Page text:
Respondents [appellants herein] have objected on various grounds. It was stipulated that at this time their personal presence for questioning in New Jersey was not needed but the Attorney General

[136 NJSuper Page 168]

sought their books and records. Respondents claimed that this would violate their privilege against self-incrimination.

Bellis v. U.S. , 417 U.S. 85, 94 S. Ct. 2179, 40 L. Ed. 2d 678 decided that there are circumstances under which there is no privilege with respect to partnership books and records, leaving that issue to be decided factually in each case. Since New York law leaves the decision of privilege to the demanding state, * * *, that question although raised here by respondents, was ordered by this Court to be decided there. After a hearing held for that purpose on June 19, 1975 the Superior Court of New Jersey sitting in Mercer County, held that there was no such privilege in this case.

Respondents have now applied for a hearing to determine whether or not the production of the books and records constitutes such a hardship, claiming that the decision as to privilege, under the Bellis doctrine, would be decided differently if the decision were to be made in New York.

The rule of law set forth in Bellis is clearly one that should have national application; and while it is clear that a State, for itself, may create standards which give its residents greater protection and rights than is required as a national Constitutional minimum, there is no state policy which requires that books and records should have a greater protection in New York than is required by the Federal Constitution and there are no cases which suggest that the scope of the constitutional privilege against self-incrimination is greater in New York than it is elsewhere.

Respondents argue that the extent of the immunity given to a witness who is compelled to testify before a grand jury in New York is transactional immunity, whereas in New Jersey it is use immunity; and that, therefore, there is a hardship imposed on the respondents if they are required to testify in New Jersey. That may be so where application is made for them to appear and testify themselves; but since it has been decided by a Court of competent jurisdiction that their books and records do not have immunity at all, the question of hardship as to the books and records does not exist.

There is, therefore, no purpose to be served in granting the application to hold this hearing, which is sought in effect to grant a retrial of a matter already decided by a Court of competent jurisdiction in a sister state, and the application is therefore denied.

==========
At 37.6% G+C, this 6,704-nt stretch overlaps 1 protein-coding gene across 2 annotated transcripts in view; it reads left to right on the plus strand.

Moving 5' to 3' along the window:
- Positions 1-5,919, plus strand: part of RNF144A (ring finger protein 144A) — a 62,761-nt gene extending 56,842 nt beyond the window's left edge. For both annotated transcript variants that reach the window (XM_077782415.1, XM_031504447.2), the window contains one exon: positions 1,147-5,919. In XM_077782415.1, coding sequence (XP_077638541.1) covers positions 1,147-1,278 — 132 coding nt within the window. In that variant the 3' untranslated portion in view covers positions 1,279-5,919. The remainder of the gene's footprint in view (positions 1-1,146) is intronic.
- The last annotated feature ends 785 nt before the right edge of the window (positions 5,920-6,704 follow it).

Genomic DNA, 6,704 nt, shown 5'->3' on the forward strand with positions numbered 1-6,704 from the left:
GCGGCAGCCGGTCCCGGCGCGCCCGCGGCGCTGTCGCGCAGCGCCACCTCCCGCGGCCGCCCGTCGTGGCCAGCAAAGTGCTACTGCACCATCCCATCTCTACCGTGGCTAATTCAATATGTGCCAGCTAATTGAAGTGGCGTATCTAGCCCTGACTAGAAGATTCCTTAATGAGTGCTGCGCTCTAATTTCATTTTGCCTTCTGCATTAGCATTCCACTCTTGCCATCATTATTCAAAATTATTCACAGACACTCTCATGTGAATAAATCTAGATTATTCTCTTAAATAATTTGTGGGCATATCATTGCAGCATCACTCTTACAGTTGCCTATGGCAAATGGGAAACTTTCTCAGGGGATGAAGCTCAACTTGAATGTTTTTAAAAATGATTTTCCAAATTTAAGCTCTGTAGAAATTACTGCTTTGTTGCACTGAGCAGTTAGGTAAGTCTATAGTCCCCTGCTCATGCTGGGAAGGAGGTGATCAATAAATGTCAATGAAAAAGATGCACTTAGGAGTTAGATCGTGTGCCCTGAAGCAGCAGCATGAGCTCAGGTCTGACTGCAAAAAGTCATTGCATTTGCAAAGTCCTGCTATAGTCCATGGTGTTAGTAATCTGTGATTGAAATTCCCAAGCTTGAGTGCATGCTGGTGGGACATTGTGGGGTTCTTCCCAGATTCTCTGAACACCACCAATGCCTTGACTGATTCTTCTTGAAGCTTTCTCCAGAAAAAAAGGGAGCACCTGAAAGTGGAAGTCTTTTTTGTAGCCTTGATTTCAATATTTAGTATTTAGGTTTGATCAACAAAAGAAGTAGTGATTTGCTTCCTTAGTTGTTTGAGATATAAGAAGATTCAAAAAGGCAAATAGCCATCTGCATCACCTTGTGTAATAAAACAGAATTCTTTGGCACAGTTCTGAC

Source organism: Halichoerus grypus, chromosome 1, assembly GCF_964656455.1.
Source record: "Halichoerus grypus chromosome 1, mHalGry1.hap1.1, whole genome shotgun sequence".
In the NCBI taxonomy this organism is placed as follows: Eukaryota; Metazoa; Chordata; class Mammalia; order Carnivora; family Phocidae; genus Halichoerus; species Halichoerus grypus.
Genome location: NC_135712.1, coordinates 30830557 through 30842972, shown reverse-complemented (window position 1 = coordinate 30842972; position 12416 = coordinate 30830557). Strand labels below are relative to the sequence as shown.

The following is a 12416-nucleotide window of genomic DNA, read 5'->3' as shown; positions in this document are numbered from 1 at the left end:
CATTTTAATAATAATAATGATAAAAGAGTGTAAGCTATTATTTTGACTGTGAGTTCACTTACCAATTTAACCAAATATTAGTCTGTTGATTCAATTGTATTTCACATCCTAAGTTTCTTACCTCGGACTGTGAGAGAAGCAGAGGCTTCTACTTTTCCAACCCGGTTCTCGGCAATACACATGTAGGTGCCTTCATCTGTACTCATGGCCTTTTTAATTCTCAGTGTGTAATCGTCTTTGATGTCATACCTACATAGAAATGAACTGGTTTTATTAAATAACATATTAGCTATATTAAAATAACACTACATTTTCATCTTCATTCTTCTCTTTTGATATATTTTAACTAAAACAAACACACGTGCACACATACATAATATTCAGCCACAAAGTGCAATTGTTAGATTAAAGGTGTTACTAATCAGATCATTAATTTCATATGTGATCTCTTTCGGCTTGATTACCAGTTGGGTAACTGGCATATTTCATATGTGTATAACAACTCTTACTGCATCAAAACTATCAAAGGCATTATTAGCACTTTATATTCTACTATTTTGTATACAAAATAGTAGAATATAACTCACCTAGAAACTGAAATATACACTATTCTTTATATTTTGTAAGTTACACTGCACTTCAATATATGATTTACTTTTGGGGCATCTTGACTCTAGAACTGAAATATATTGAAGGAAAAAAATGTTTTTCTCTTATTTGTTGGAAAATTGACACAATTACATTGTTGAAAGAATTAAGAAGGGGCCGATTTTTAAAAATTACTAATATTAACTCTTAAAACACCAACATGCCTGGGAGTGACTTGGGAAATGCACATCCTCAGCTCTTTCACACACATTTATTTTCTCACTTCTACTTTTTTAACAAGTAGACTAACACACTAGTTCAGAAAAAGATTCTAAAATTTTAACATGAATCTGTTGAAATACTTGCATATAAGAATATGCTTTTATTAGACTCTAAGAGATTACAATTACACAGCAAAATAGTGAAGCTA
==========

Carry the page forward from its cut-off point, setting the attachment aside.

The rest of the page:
Appeal No. 3044-74 is addressed to Judge Schoch's order denying appellants' motion to revoke his certificate of materiality, and Appeal No. 3374-74 seeks to reverse his order requiring appellants to produce their law firm records before the State Grand Jury. As noted, because of the obvious exigencies of time we have consolidated them and accelerated briefing, argument and disposition.

[136 NJSuper Page 169]

In seeking to overturn the challenged orders appellants essentially urge that

1. There was no factual basis for the Law Division's determination that the sought testimony was material to the grand jury's investigation;

2. Appellants "must be deemed to be targets of the Grand Jury inquiry, and as such cannot be compelled to attend and testify * * *":

3. There was no warrant for the certificate since appellants will not enjoy the same immunity in New Jersey as they would in New York, and

4. Appellants' privileges against self-incrimination under the United States, New York and New Jersey Constitutions extend to their law partnership business records.

We have reviewed the asserted points of appeal against the record, perceive no merit in them warranting reversal and affirm.

1. We view appellants' challenge to the sufficiency of the basis for the issuance of the certificate of materiality by Judge Schoch basically as an attack on the credibility and probability of Kahr's testimony. Their arguments simply do not persuade.

The uniform act, widely adopted in United States jurisdictions, was enacted in aid of comity between states to assist in the orderly and effective administration and prosecution of criminal conduct. In re Saperstein , 30 N.J. Super. 373, 380 (App. Div. 1954), certif. den. 15 N.J. 613 (1954), cert. den. 348 U.S. 874, 75 S. Ct. 110, 99 L. Ed. 688 (1954). The act is entitled to enjoy liberal construction to achieve its aims.